• DON'T FORGET the new shipment of hosiery and lingerie
that B. M. Clarke's Hosiery store
are getting in this spring. Be sure
you get there early to have your
choice of slips, dainty negligees
and sleek hose that will be showing on their counters ... We
wonder if the dashing Christmas
bouncee who said of his dancing
debutante's Red Cross Ball costume "I don't know how so little
can cover so much" realized the
ambiguity of his statement? . . .
we do . . . remember for that new
exciting housecoat you have been
dreaming of that B. M. Clarke's
Hosiery Store will be at your service to suit your taste to a "T".
Toronto Students
Auction'Frankie Y
Tie in ISS Drive
• TORONTO, Jan. 27-(CUP) -
A bow-tie that once graced
the throat of Frank Sinatra will
be one of tiie articles garnered
from the closets of famous Americans to be auctioned off in conjunction with the University of
Toronto's International Student
Service drive.
The campaign to raise $5,566 to
assist students in Europe and Asia
opened witk a "Mile of Pennies,"
traversing  the  entire  campus.
International Student Service
was founded a number of years
ago with the aim of helping students in need and of fostering a
closer spirit of co-operation among
all universities.
By JEAN MacFARLANE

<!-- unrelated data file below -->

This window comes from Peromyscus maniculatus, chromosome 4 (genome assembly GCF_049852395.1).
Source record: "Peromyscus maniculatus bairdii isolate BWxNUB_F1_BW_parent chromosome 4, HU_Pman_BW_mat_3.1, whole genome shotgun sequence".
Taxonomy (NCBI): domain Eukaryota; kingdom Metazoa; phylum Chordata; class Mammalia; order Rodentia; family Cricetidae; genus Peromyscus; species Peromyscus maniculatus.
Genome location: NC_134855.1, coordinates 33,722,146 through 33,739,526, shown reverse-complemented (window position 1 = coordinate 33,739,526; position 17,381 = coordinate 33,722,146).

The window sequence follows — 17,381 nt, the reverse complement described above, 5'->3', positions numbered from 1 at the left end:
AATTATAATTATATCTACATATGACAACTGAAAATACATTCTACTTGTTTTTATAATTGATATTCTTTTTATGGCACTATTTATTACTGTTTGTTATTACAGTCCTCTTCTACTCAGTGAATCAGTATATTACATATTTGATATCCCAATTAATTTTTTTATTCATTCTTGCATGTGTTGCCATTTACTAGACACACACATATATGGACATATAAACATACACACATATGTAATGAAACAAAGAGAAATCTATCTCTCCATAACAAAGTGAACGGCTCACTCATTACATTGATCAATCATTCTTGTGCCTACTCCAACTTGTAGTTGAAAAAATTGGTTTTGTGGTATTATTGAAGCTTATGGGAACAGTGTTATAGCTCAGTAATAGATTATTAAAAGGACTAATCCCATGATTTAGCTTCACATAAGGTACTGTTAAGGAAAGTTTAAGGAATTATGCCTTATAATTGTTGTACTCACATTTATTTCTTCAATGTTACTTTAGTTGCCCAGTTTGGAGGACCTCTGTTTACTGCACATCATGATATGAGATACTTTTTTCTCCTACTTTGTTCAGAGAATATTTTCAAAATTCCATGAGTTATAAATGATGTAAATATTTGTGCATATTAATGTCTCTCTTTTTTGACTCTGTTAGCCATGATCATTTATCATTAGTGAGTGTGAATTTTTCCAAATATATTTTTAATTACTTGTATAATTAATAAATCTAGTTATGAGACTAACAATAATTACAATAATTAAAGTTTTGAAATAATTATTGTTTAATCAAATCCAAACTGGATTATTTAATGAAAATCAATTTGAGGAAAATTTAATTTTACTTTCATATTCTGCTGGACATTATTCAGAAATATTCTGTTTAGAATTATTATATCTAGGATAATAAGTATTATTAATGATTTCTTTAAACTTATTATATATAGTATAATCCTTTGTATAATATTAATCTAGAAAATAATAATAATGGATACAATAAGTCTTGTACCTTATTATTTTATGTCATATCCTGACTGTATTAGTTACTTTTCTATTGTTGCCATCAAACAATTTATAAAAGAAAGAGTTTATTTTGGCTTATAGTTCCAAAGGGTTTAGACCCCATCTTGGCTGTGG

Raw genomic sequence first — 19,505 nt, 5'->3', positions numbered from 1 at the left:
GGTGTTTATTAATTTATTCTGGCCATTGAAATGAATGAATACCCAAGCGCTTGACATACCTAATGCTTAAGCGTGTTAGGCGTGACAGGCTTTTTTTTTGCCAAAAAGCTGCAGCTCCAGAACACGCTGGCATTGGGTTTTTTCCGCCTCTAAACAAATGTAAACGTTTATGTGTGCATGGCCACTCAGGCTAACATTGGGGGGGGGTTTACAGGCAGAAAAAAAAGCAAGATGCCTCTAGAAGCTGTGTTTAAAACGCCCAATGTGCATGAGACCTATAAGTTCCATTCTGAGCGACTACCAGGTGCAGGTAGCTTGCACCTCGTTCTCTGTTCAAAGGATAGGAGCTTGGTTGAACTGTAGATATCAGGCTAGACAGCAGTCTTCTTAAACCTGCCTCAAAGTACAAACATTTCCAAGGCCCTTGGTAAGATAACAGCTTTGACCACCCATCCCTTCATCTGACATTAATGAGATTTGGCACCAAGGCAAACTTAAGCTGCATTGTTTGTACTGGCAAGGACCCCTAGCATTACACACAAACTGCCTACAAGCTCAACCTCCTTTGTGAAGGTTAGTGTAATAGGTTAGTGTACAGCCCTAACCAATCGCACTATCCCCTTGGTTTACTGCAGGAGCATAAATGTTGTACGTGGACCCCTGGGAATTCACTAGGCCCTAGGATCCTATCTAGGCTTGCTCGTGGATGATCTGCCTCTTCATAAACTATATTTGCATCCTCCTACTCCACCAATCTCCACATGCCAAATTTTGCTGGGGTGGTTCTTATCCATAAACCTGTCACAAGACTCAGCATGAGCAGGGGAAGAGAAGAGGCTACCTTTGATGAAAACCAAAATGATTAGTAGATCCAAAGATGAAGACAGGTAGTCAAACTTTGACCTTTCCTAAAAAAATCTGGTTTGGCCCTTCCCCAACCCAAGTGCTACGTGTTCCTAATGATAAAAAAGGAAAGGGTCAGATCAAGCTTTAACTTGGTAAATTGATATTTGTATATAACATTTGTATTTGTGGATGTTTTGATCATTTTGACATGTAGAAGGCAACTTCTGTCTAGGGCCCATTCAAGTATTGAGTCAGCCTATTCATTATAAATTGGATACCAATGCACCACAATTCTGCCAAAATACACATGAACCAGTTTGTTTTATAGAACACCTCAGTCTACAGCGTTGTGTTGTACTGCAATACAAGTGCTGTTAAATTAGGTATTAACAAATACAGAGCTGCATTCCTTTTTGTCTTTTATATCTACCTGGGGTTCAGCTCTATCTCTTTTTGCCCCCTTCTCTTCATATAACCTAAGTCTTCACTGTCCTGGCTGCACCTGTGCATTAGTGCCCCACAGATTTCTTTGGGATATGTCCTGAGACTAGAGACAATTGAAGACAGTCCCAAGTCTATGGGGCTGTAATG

• TWELVE MIDNIGHT slowly
tolled from the church tower.
In a secluded cavern, in the depth
of the Auditorium, thirteen tense
faces circled a table.
Thirteen tense bodies, attached
to the tense faces, also circled the
table.
Twenty-six hands, attached to
the bodies, gripped the table, with
a grim determination.
That last statement is not quite
accurate.
By count, only twenty-two
hands grasped the table. Tiie other four hands grasped a small
strangely glowing object which lay
in the centre of the table.
This object was difficult to describe. In fact, too difficult so I
shall not bother. Suffice to say
that it was a ouija board that
glowed.
Thirteen people stared in anticipation at it. Thirteen hearts, filled
with apprehension and anguish,
beat in unison—one-four time.
Only the fellow thirteenth from
the end was off the beat
Any fool could plainly see that
this was a meeting of the Musical Society.
But why are they here, and at
this time of night? And what was
the ouija board for? And why
was it glowing? And why was it
so important?
Perhaps time would tell. But
perhaps it wouldn't, so I will.
Suddenly, from the depths of
the ouija board (has a ouija board
got depth) came a deep sonorous
voice.
"I am coming, Musical Society",
and from the board rose a white
nebulous cloud which hovered in
the air above the table.
"I have come from my grave to
tell you," and here it paused, "that
your production of the 'Gondoliers' will be an unprecedented
success."
And with this, the cloud slowly
dispersed, while humming snatches of Gilbert and Sullivan.
Why do people (and spirits) always sing 'Snatches'? Why not
'Swanee River' or 'Don't Fence
Me In' or some such, just to
break the monotony.
However, I digress. It was now
obvious that the Mussoc had
just performed the annual rites of
the ouija board that tells whether' and that the Gondallers
would be a big success.
It appears that the spirit was an
ex-member of the Mussoc now
deceased. It has been rumoured
that the misguided fellow disappeared after rashly suggesting
that the Mussoc try something
other than Gilbert and Sullivan.
But this no doubt is just an ugly
rumour.
No-one seems to know why the
ouija board glows.
He: Some moon.
She: Some moon.
*he: Some stars.
She: Some stars.
He: Soma night.
She: Some night.
He:  Some park.